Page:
On an ordinary Saturday, I was craving good sushi, so I started to research and found the Fish Market randomly online. Because the reviews were mostly people raving about the quality of the fish and the excellent food in general, we decided to give it a shot. And I am so glad that we did.
Located in Allston in the opposite direction of Le’s, Fish Market is a small sushi restaurant with only about five tables and the bar seating. When we arrived, we were shocked at how small the restaurant was, but as the saying goes, looks are deceiving – we left the restaurant happier than ever.
Prior to arrival, we had learned that Fish Market’s Avocado Ball won the Most Memorable Dish Award, and so ordered it to see what the fuss was all about. The dish was beautifully presented, with the thinly sliced ripe avocado wrapping the fish pieces inside in almost a perfect ball. The colors were pleasing to the eyes, and made our appetites increase immediately. The lemon and the bayberry not only added to the presentation, but also enhanced the dish, bringing acidity and tanginess to balance the avocado’s smooth, buttery taste.
Another cold appetizer we ordered was the Truffling Tuna, a tuna dish with black flying fish roe in truffle butter. This was amazing! The butter tied all the flavors together: the saltiness of the caviar, the subtle onion and grassy scent of the scallions, and the fresh and thick cuts of tuna. The bayberry, again, cleansed the possible remaining greasiness from the palate, making it ready for the real deal: the nigiris.
I’m one of those people who always have to order nigiris, thinking that sushi places cannot deserve to be called good if they do not have the nigiri down. Don’t get me wrong, I do love the colorful rolls wrapped with avocado and the tempura rolls with sweet eel sauce on them – however, I more often choose the simple yet delightful nigiris over others when craving sushi.
One word for the sushi: beautiful. The balance between the amount of rice and the thickness and size of the fish was flawless, with not a grain of rice lingering while the rest of the sushi already went down. Not only that, the fish was very fresh, and I did not taste even the slightest hint of steel flavor that can be tasted when the fish loses its freshness. The rice was good too, firm enough only to be picked up and lightly clamped enough to disperse as soon as it entered the mouth.
The highlight of the highlight was the Kobe Beef Sushi. Priced at five dollars, this nigiri is on the more pricey side; however, it was worth every penny. The Kobe Beef is seared on one side only to heat the fat and trap the juice on one side, and is then made into a sushi, which is finished with sweet soy sauce sauce-based glaze and scallions. I never thought beef and sushi rice could go so well together!
Another thing I loved about Fish Market was their plates and dishware, which they used remarkably to create simple yet classy presentations. The color and shine were alive, enhanced further by the leaf and the snow white rectangular and oval plates. I believe that it is of utter important to feed the eyes before letting the taste buds indulge in the flavors, so the plating was a huge plus. Hands down, it was one of the best sushi experiences I had.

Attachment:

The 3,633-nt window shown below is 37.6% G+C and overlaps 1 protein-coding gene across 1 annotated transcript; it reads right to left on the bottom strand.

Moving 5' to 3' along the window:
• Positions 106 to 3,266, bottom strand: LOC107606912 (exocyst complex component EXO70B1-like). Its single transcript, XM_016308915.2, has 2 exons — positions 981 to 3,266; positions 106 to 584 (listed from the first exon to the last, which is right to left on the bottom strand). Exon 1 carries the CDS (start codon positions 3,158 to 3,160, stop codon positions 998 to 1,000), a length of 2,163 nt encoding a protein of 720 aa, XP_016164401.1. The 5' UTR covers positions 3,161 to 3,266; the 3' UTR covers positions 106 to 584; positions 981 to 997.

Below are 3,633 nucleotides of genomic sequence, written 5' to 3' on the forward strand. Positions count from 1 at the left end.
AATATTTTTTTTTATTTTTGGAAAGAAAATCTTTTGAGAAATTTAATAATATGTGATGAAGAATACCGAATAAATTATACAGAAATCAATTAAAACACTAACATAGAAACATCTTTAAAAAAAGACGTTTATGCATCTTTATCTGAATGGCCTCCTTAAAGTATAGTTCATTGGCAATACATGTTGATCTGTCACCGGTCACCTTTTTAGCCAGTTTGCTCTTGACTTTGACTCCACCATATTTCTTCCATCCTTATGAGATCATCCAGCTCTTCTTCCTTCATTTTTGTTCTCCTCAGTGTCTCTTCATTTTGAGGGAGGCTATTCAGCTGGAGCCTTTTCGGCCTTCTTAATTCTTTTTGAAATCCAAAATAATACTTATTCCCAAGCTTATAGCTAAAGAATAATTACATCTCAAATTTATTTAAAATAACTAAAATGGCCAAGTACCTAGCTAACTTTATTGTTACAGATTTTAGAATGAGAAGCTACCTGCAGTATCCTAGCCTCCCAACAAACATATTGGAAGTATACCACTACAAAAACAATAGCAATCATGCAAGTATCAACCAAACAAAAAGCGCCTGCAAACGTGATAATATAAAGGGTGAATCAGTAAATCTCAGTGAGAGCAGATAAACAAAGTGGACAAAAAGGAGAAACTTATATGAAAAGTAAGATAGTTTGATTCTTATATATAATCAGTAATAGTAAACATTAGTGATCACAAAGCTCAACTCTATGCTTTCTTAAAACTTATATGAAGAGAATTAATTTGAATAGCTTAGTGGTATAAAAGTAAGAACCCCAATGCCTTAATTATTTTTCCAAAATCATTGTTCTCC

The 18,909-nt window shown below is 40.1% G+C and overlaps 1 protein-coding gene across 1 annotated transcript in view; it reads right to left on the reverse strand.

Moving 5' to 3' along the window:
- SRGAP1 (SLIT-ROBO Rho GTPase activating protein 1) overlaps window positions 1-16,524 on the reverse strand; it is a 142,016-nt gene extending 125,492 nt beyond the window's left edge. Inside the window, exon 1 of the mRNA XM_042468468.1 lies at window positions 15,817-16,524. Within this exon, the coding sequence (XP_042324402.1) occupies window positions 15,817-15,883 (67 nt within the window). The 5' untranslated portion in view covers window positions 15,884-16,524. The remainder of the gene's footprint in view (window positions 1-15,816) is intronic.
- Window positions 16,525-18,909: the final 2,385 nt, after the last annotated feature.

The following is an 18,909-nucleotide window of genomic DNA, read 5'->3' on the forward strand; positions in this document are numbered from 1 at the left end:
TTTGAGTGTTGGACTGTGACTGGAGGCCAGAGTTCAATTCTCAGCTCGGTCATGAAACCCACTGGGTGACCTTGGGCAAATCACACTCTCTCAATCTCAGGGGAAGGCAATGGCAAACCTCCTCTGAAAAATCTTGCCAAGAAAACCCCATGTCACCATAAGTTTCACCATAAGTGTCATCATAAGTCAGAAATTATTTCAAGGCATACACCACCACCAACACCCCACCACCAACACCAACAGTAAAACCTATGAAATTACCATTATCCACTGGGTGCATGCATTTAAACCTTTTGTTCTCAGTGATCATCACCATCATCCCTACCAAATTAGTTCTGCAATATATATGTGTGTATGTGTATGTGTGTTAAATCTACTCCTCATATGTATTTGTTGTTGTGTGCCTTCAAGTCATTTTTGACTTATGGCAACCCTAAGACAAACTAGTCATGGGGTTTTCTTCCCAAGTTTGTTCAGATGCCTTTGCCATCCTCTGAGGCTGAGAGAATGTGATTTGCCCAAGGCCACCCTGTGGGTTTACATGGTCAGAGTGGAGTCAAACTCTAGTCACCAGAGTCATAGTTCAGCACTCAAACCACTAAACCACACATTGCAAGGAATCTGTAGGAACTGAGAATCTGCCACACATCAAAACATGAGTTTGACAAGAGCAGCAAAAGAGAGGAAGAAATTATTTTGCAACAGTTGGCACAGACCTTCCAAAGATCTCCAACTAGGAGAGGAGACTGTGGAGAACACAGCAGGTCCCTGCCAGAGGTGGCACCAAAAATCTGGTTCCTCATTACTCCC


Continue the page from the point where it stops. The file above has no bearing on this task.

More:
We returned to Fish Market not too long after our first visit, and tried a different appetizer, the Scallop and Sea Urchin. Although fresh, this tiny dish did not stand out and I did not think it was worth the cost – I would rather order the Truffling Tuna.
On our second visit, there was a Sushi set that included an Otoro piece and a Blue Crab Handroll, so we ordered that. Although I was not the one who ate the set, I could see that he was completely satisfied, especially with the Otoro. To the right of the Otoro is the Botan Ebi. It was definitely sweeter than other shrimps I have tried, and I really appreciated the freshness that allowed it to be served raw; however, I do not think that my palate is sensitive enough to tell a major difference and choose this shrimp over others (unless I’m going for the texture, which was almost like a squid).
Because the Kobe Beef Sushi left a strong positive impact from the last visit, I had to order it again, but this time, I also ordered the Foie Gras Sushi. The Foie Gras is also seared, and is then topped with truffle and scallions. The foie gras felt like the whole animal’s worth of flavors was trapped into that tiny piece, which then melted, spreading to combine with the rice. It was such a short moment of intense flavors from such a small piece of food, and I was almost sad when it was gone.
Unfortunately, the Kobe Beef Sushi, on the other hand, was not as good as the one from last visit. A different chef was making the sushi that day and he overcooked the beef which results in a tough piece of meat that remains like a gum while the rice goes down. Because we were so blown away from the very same sushi during the first visit, we were slightly disappointed. It was good regardless; however, because the first piece we tried was so good, the slightest fault took away from the experience.
Although the second visit was not as good as the first one, I will still be going back whenever I’m craving some fresh and delicious but more affordable sushi. In fact, I like this restaurant so much that I’ve been recommending it to everyone and anyone who’s been asking about a good sushi place. I even plan to bring my parents here if they ever come to Boston to visit me.
170 Brighton Ave
(between Harvard Ave & Parkvale Ave)
Boston, MA 02134